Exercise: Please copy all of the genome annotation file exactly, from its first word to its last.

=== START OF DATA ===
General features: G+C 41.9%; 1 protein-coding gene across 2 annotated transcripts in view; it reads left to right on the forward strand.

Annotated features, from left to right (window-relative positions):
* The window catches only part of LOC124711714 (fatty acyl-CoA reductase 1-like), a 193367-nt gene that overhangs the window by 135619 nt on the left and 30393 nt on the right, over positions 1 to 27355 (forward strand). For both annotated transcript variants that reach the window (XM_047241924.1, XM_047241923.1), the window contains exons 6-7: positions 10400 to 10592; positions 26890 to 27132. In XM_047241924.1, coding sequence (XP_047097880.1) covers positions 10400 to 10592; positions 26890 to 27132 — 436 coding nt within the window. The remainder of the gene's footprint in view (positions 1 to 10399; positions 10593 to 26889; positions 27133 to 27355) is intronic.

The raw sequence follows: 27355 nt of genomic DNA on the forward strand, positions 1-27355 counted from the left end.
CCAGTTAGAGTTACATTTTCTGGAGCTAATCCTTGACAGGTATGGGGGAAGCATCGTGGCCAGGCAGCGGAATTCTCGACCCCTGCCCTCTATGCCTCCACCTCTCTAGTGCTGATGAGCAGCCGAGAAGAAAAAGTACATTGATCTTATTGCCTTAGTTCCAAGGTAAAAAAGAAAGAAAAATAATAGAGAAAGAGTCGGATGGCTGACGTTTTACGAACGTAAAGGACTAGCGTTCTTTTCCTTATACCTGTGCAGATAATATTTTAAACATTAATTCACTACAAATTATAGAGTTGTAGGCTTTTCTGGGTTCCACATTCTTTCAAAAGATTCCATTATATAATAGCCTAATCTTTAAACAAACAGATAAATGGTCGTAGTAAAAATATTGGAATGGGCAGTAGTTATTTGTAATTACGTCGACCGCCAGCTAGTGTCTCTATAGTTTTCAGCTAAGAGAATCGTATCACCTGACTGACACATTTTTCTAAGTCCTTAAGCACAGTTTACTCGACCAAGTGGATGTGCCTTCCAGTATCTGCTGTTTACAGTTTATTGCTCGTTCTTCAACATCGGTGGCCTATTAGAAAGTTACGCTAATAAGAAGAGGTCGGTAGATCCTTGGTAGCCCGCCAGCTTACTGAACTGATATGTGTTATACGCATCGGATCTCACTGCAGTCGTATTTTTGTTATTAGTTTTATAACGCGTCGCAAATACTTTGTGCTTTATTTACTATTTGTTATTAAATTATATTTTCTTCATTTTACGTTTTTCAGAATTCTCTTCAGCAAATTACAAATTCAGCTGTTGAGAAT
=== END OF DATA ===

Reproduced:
General features: G+C 41.9%; 1 protein-coding gene across 2 annotated transcripts in view; it reads left to right on the forward strand.

Annotated features, from left to right (window-relative positions):
* The window catches only part of LOC124711714 (fatty acyl-CoA reductase 1-like), a 193367-nt gene that overhangs the window by 135619 nt on the left and 30393 nt on the right, over positions 1 to 27355 (forward strand). For both annotated transcript variants that reach the window (XM_047241924.1, XM_047241923.1), the window contains exons 6-7: positions 10400 to 10592; positions 26890 to 27132. In XM_047241924.1, coding sequence (XP_047097880.1) covers positions 10400 to 10592; positions 26890 to 27132 — 436 coding nt within the window. The remainder of the gene's footprint in view (positions 1 to 10399; positions 10593 to 26889; positions 27133 to 27355) is intronic.

The raw sequence follows: 27355 nt of genomic DNA on the forward strand, positions 1-27355 counted from the left end.
CCAGTTAGAGTTACATTTTCTGGAGCTAATCCTTGACAGGTATGGGGGAAGCATCGTGGCCAGGCAGCGGAATTCTCGACCCCTGCCCTCTATGCCTCCACCTCTCTAGTGCTGATGAGCAGCCGAGAAGAAAAAGTACATTGATCTTATTGCCTTAGTTCCAAGGTAAAAAAGAAAGAAAAATAATAGAGAAAGAGTCGGATGGCTGACGTTTTACGAACGTAAAGGACTAGCGTTCTTTTCCTTATACCTGTGCAGATAATATTTTAAACATTAATTCACTACAAATTATAGAGTTGTAGGCTTTTCTGGGTTCCACATTCTTTCAAAAGATTCCATTATATAATAGCCTAATCTTTAAACAAACAGATAAATGGTCGTAGTAAAAATATTGGAATGGGCAGTAGTTATTTGTAATTACGTCGACCGCCAGCTAGTGTCTCTATAGTTTTCAGCTAAGAGAATCGTATCACCTGACTGACACATTTTTCTAAGTCCTTAAGCACAGTTTACTCGACCAAGTGGATGTGCCTTCCAGTATCTGCTGTTTACAGTTTATTGCTCGTTCTTCAACATCGGTGGCCTATTAGAAAGTTACGCTAATAAGAAGAGGTCGGTAGATCCTTGGTAGCCCGCCAGCTTACTGAACTGATATGTGTTATACGCATCGGATCTCACTGCAGTCGTATTTTTGTTATTAGTTTTATAACGCGTCGCAAATACTTTGTGCTTTATTTACTATTTGTTATTAAATTATATTTTCTTCATTTTACGTTTTTCAGAATTCTCTTCAGCAAATTACAAATTCAGCTGTTGAGAAT